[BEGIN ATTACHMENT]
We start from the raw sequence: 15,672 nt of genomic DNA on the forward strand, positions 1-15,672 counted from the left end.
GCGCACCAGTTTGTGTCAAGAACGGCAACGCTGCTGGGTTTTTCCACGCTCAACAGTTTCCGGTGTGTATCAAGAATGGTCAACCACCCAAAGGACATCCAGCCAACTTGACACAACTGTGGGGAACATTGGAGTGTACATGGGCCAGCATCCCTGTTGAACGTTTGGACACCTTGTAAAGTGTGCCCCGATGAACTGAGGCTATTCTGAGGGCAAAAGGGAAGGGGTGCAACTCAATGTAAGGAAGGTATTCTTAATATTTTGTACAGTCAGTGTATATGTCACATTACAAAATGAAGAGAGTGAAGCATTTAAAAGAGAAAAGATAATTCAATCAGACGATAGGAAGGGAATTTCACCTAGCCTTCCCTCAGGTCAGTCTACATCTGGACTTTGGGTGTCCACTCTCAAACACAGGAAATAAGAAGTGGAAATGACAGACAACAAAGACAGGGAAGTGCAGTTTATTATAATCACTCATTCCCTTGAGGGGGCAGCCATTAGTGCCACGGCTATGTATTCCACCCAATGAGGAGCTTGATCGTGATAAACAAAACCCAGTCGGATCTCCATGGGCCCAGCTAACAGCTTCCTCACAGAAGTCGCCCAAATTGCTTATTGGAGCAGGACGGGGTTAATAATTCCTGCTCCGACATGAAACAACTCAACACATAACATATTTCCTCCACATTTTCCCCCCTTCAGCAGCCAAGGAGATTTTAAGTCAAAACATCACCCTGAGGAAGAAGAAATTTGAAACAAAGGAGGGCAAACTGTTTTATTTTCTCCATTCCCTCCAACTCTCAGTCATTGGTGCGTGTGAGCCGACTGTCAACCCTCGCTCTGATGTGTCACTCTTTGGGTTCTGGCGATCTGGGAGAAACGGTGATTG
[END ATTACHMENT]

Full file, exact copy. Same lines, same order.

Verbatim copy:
We start from the raw sequence: 15,672 nt of genomic DNA on the forward strand, positions 1-15,672 counted from the left end.
GCGCACCAGTTTGTGTCAAGAACGGCAACGCTGCTGGGTTTTTCCACGCTCAACAGTTTCCGGTGTGTATCAAGAATGGTCAACCACCCAAAGGACATCCAGCCAACTTGACACAACTGTGGGGAACATTGGAGTGTACATGGGCCAGCATCCCTGTTGAACGTTTGGACACCTTGTAAAGTGTGCCCCGATGAACTGAGGCTATTCTGAGGGCAAAAGGGAAGGGGTGCAACTCAATGTAAGGAAGGTATTCTTAATATTTTGTACAGTCAGTGTATATGTCACATTACAAAATGAAGAGAGTGAAGCATTTAAAAGAGAAAAGATAATTCAATCAGACGATAGGAAGGGAATTTCACCTAGCCTTCCCTCAGGTCAGTCTACATCTGGACTTTGGGTGTCCACTCTCAAACACAGGAAATAAGAAGTGGAAATGACAGACAACAAAGACAGGGAAGTGCAGTTTATTATAATCACTCATTCCCTTGAGGGGGCAGCCATTAGTGCCACGGCTATGTATTCCACCCAATGAGGAGCTTGATCGTGATAAACAAAACCCAGTCGGATCTCCATGGGCCCAGCTAACAGCTTCCTCACAGAAGTCGCCCAAATTGCTTATTGGAGCAGGACGGGGTTAATAATTCCTGCTCCGACATGAAACAACTCAACACATAACATATTTCCTCCACATTTTCCCCCCTTCAGCAGCCAAGGAGATTTTAAGTCAAAACATCACCCTGAGGAAGAAGAAATTTGAAACAAAGGAGGGCAAACTGTTTTATTTTCTCCATTCCCTCCAACTCTCAGTCATTGGTGCGTGTGAGCCGACTGTCAACCCTCGCTCTGATGTGTCACTCTTTGGGTTCTGGCGATCTGGGAGAAACGGTGATTG